Rules & Regulations

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The Netherlands

Rules & Regulations
What is and what is not possible in the use of drones in the Netherlands is still quite unclear. Because of it being a new technology, a lot of legislators are not yet prepared this. However, there are certain laws applicable to the use of drones in the Netherlands. The laws there are make a difference between personal use of drones and the commercial use of drones. The commercial use of light unmanned aircrafts is not allowed without an exemption. This exemption can be applied for.[1][2]

The exemption deals with light unmanned aircrafts up to 150 kilograms and a maximum speed of 126.64 kilometers per hour. Moreover, there are two types of exemptions, a company exemption and a project exemption. The company exemption allows that company to use drones for a maximum of 1 year, after which a new exemption is needed. The project exemption only allows the use of drones during a single project. Such a company exemption is only granted after the earlier succesful application of a number of project exemptions.[2]

In the exemption it is stated that the unmanned aircraft can only be used in uncontrolled airspace and it should stay in the visual line of sight of the person controlling the aircraft and the observer. Flights should always be performed by a team of at least two people. The airspace in which the aircraft can fly is further restricted to a maximum height of 120 meters above ground level, not further than 500 meters from the captain, and at least 150 meters away from people and buildings. Flights should also take place within the visual flight rules in the daylight period.[2]

Problems for drone deliveries
There are two major problems for drone deliveries within this legislation: the need for a flight team for every unmanned aircraft, and the restricted airspace they can fly in. The drones that will be used for deliveries will be autonomous. They will not need a team to be able to fly and drop off packages. If every drone has to have a team of two people to be allowed to fly, the company using these drones should hire a lot of people, which costs a lot of money. The restricted airspace makes the delivery of packages with drones impossible. The drones will always have to fly out of the indicated range to be able to deliver their packages.

Necessary changes
As becomes clear from the problems the current rules and regulations impose on drone deliveries, some changes will have to be made to these rules and regulations. For a company like Amazon, or Bol.com in the Netherlands it is of major importance that the use of autonomous drones is legalised. Such a legalisation of the autonomy for drones will not have to apply to all sorts of drones, but it will have to apply to the somewhat smaller drones that will be used in package deliveries. Flying within built-up areas will have to be legalised too. To get the packages to the pick-up point at a supermarket in the city, the drone will have to fly in built-up areas. Another change that is not strictly necessary, but will improve the delivery system for consumers and company is the legalisation of flights in the dark. Drones are now only allowed to operate in the daylight, which is an obvious consequence of the need of visual contact of the captain with the drone. When drones are allowed to fly autonomously and there is no captain involved anymore, it seems reasonable that these vehicles will be allowed to fly in the dark as well.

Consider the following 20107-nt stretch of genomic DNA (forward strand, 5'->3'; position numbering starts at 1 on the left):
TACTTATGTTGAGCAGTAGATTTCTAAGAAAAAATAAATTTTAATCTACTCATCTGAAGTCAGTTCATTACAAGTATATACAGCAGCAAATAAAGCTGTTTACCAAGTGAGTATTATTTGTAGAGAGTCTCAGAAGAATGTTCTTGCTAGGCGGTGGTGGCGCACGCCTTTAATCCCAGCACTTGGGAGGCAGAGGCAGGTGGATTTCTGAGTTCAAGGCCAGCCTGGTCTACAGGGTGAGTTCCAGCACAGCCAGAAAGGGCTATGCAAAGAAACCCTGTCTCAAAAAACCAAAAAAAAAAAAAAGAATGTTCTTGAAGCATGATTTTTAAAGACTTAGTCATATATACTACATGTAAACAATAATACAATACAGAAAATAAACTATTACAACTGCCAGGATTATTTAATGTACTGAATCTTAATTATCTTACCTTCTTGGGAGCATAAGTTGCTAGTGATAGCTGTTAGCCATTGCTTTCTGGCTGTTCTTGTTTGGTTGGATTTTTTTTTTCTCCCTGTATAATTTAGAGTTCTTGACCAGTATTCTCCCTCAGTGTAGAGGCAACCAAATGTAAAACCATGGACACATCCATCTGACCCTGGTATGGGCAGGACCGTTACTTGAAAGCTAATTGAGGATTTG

Drones as a risk to public safety

Threaths
Just like other aircrafts do, drones are a potential threat to humans, animals or objects through direct impact or through their payload. In addition to the direct damage, an impact may lead to explosions or fire, resulting in more damage. Moreover, the rapidly moving parts drones have can cause substantial physical and mental trauma.[3]
Incidents with drones can have many causes. They may be used to cause harm deliberately by emloying them on a kamikaze mission or dropping their payload. In case of drone deliveries it will not be the owner of the drones that intends to do harm, but drones can be hijacked just like manned vehicles can. Drones do also suffer component failure, which can have serious consequences while suffered in mid-air. Physically and electronically congested airspace can also cause harm. The risk of collisions increases and signal interference becomes a reasonable threat.[3]

Natural controls There are factors keeping the safety risks of drones in check. In manned aircrafts, physical danger to the pilot acts as natural control, this is however not the case in an unmanned drone. Economic considerations are an effective form of natural control. When drones keep crashing through component failure, a company will invest in the improvement of drones, instead of keeping on buying new ones. Better drones will crash less often, and therfore they will improve safety. Reputational controls do have some impact on large organisations, particularly consumer-facing organisations. Irresponsible drone usage can harm their reputation and therefore cost them money. These natural controls, however, are not likely to be sufficient to guarantee public safety concerning drones.[3] Regulation and clear communication and enforcement of this regulation is necessary to ensure public safety. But, this regulation should still enable the use of drones for package delivery.

References

  1. http://www.drones.nl/wetgeving/
  2. 2.0 2.1 2.2 http://www.ilent.nl/Images/Informatiebulletin%20lichte%20onbemande%20luchtvaartuigen_tcm334-342963.pdf
  3. 3.0 3.1 3.2 Roger Clarke & Lyria Bennett Moses, (2014). The Regulation of Civilian Drones' Impacts on Public Safety. Computer Law & Security Review. 30 (3), pp.263-285. Retrieved from http://www.rogerclarke.com/SOS/Drones-PS.html#DR
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